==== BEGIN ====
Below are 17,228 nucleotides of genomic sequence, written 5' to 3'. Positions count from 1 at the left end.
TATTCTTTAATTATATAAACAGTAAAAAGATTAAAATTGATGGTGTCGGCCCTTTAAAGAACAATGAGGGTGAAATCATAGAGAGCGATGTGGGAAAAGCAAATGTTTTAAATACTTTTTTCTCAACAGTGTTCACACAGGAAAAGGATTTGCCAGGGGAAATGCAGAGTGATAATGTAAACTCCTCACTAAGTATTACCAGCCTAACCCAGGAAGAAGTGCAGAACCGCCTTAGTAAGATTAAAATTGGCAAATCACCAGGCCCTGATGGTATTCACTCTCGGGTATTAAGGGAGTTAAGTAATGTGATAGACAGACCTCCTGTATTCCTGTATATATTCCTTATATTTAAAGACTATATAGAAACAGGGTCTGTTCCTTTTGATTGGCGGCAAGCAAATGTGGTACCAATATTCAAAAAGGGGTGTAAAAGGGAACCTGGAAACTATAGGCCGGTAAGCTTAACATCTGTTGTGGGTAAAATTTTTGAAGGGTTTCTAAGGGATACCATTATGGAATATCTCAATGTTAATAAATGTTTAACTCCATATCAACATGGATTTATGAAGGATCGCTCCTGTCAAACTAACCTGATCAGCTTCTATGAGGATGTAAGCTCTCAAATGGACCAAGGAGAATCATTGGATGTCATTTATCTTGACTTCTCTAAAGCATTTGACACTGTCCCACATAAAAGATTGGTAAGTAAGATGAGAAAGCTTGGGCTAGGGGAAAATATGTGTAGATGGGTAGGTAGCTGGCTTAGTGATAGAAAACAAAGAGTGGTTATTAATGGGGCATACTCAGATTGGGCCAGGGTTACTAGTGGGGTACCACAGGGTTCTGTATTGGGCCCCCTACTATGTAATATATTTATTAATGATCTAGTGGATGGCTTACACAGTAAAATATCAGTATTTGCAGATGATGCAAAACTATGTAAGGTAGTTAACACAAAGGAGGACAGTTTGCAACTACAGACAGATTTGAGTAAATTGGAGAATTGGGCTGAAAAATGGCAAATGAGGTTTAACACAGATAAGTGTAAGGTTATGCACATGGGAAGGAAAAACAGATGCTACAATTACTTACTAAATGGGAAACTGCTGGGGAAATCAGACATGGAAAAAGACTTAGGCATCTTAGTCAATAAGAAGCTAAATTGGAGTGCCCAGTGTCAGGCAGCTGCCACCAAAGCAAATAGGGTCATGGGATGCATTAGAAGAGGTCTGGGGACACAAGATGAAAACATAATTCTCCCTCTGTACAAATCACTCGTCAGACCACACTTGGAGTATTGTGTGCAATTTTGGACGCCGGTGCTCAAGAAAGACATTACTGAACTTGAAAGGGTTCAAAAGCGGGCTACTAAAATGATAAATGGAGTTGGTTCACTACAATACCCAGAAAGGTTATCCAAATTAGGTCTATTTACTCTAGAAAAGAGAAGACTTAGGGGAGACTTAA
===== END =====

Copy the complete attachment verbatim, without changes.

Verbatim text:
Below are 17,228 nucleotides of genomic sequence, written 5' to 3'. Positions count from 1 at the left end.
TATTCTTTAATTATATAAACAGTAAAAAGATTAAAATTGATGGTGTCGGCCCTTTAAAGAACAATGAGGGTGAAATCATAGAGAGCGATGTGGGAAAAGCAAATGTTTTAAATACTTTTTTCTCAACAGTGTTCACACAGGAAAAGGATTTGCCAGGGGAAATGCAGAGTGATAATGTAAACTCCTCACTAAGTATTACCAGCCTAACCCAGGAAGAAGTGCAGAACCGCCTTAGTAAGATTAAAATTGGCAAATCACCAGGCCCTGATGGTATTCACTCTCGGGTATTAAGGGAGTTAAGTAATGTGATAGACAGACCTCCTGTATTCCTGTATATATTCCTTATATTTAAAGACTATATAGAAACAGGGTCTGTTCCTTTTGATTGGCGGCAAGCAAATGTGGTACCAATATTCAAAAAGGGGTGTAAAAGGGAACCTGGAAACTATAGGCCGGTAAGCTTAACATCTGTTGTGGGTAAAATTTTTGAAGGGTTTCTAAGGGATACCATTATGGAATATCTCAATGTTAATAAATGTTTAACTCCATATCAACATGGATTTATGAAGGATCGCTCCTGTCAAACTAACCTGATCAGCTTCTATGAGGATGTAAGCTCTCAAATGGACCAAGGAGAATCATTGGATGTCATTTATCTTGACTTCTCTAAAGCATTTGACACTGTCCCACATAAAAGATTGGTAAGTAAGATGAGAAAGCTTGGGCTAGGGGAAAATATGTGTAGATGGGTAGGTAGCTGGCTTAGTGATAGAAAACAAAGAGTGGTTATTAATGGGGCATACTCAGATTGGGCCAGGGTTACTAGTGGGGTACCACAGGGTTCTGTATTGGGCCCCCTACTATGTAATATATTTATTAATGATCTAGTGGATGGCTTACACAGTAAAATATCAGTATTTGCAGATGATGCAAAACTATGTAAGGTAGTTAACACAAAGGAGGACAGTTTGCAACTACAGACAGATTTGAGTAAATTGGAGAATTGGGCTGAAAAATGGCAAATGAGGTTTAACACAGATAAGTGTAAGGTTATGCACATGGGAAGGAAAAACAGATGCTACAATTACTTACTAAATGGGAAACTGCTGGGGAAATCAGACATGGAAAAAGACTTAGGCATCTTAGTCAATAAGAAGCTAAATTGGAGTGCCCAGTGTCAGGCAGCTGCCACCAAAGCAAATAGGGTCATGGGATGCATTAGAAGAGGTCTGGGGACACAAGATGAAAACATAATTCTCCCTCTGTACAAATCACTCGTCAGACCACACTTGGAGTATTGTGTGCAATTTTGGACGCCGGTGCTCAAGAAAGACATTACTGAACTTGAAAGGGTTCAAAAGCGGGCTACTAAAATGATAAATGGAGTTGGTTCACTACAATACCCAGAAAGGTTATCCAAATTAGGTCTATTTACTCTAGAAAAGAGAAGACTTAGGGGAGACTTAA